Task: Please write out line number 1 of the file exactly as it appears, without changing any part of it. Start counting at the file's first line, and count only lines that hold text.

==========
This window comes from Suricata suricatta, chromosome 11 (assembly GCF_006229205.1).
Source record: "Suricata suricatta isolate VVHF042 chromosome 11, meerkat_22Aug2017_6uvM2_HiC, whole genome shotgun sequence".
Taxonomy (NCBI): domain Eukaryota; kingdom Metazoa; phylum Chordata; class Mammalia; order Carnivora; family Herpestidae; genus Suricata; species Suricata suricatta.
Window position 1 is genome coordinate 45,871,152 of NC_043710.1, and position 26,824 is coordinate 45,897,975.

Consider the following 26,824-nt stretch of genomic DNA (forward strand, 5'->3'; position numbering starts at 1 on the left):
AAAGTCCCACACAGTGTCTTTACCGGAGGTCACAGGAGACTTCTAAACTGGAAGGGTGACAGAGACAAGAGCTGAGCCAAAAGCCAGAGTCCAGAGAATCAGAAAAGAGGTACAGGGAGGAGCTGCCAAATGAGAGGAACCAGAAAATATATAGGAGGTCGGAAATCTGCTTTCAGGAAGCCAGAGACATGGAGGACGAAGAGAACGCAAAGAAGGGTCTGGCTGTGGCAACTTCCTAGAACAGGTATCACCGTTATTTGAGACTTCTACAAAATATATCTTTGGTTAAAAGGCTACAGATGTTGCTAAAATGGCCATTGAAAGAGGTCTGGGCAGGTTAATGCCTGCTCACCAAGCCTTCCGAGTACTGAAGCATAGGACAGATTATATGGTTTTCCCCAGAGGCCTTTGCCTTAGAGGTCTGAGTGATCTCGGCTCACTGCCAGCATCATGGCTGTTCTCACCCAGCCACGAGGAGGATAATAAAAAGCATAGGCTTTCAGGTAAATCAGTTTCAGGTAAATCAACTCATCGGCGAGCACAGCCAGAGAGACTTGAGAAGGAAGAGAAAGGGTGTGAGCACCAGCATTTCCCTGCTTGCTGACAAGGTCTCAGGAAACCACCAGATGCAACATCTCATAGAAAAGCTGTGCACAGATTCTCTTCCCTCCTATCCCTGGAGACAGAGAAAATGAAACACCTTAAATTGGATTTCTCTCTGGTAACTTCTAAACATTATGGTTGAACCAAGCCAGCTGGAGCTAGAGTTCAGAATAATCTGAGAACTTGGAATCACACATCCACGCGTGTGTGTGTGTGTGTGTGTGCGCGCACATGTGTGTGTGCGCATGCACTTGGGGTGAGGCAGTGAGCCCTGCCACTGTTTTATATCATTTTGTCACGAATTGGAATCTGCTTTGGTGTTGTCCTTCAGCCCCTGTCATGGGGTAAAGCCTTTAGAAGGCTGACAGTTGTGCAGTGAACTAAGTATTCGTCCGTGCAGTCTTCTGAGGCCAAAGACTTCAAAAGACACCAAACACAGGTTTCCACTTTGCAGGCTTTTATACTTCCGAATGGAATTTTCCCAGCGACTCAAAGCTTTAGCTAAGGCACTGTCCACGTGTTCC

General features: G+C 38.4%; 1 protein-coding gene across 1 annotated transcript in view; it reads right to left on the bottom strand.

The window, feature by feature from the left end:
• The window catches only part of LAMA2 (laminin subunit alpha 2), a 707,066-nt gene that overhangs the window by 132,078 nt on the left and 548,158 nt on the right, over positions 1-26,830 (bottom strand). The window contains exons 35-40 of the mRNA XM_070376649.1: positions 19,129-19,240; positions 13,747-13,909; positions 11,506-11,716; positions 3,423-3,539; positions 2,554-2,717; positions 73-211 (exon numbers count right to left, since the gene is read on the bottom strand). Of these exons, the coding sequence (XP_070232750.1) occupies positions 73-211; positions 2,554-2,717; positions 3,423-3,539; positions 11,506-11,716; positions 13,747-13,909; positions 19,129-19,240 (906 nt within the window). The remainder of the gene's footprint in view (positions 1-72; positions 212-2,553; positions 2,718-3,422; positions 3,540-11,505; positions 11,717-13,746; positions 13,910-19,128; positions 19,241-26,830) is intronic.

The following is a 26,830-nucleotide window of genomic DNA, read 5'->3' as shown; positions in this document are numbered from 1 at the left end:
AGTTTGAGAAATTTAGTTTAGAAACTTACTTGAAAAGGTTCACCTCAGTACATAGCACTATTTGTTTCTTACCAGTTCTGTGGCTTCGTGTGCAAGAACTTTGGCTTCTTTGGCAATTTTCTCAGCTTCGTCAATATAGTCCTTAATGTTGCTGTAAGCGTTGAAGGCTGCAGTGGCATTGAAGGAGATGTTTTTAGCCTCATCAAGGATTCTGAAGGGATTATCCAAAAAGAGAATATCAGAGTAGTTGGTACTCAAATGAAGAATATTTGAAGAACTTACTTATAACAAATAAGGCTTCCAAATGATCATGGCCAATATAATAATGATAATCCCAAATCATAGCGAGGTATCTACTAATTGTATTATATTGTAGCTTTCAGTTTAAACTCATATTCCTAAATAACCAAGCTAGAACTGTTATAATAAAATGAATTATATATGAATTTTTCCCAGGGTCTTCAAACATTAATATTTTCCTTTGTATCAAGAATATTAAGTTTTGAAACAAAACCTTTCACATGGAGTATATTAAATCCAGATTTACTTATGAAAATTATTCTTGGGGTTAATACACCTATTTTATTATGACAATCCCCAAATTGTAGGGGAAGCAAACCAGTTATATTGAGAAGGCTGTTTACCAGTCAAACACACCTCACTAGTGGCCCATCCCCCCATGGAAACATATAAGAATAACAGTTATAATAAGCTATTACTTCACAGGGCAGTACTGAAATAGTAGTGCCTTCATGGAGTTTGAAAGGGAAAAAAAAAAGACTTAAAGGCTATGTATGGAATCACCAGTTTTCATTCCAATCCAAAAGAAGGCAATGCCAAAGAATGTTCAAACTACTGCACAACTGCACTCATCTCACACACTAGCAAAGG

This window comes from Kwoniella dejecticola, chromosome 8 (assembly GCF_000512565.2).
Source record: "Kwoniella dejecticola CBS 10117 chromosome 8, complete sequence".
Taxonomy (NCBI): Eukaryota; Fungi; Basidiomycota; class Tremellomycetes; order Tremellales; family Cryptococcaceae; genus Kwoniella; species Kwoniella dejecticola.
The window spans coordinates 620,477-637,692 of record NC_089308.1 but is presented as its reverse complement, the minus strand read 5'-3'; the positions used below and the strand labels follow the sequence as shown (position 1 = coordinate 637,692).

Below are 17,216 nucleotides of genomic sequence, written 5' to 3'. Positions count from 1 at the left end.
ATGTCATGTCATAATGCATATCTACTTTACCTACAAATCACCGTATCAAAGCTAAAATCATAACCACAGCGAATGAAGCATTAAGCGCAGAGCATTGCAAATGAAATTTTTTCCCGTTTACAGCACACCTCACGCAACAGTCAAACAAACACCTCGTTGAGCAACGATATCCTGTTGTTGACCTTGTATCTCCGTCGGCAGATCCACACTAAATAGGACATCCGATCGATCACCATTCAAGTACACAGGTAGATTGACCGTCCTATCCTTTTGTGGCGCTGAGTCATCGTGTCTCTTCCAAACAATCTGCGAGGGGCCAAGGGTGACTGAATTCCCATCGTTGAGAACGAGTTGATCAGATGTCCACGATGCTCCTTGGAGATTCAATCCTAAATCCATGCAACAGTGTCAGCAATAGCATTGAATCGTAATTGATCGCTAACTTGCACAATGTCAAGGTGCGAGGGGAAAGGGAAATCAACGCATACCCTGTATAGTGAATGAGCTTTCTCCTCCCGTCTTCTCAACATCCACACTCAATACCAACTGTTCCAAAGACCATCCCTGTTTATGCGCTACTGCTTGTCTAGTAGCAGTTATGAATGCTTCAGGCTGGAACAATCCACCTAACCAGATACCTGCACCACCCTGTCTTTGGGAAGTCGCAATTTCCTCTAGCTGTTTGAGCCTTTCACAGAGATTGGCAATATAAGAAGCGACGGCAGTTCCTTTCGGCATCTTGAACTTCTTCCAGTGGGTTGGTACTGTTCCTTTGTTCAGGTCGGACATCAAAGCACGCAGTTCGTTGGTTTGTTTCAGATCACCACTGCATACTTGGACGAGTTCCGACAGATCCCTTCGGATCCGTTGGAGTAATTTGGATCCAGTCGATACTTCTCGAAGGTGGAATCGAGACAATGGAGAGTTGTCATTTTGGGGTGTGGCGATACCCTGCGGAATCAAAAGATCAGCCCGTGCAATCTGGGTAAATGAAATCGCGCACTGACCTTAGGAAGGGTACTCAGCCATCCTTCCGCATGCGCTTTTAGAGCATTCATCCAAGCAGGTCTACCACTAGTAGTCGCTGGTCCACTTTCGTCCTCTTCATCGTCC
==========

This window comes from Suricata suricatta, chromosome 11 (assembly GCF_006229205.1).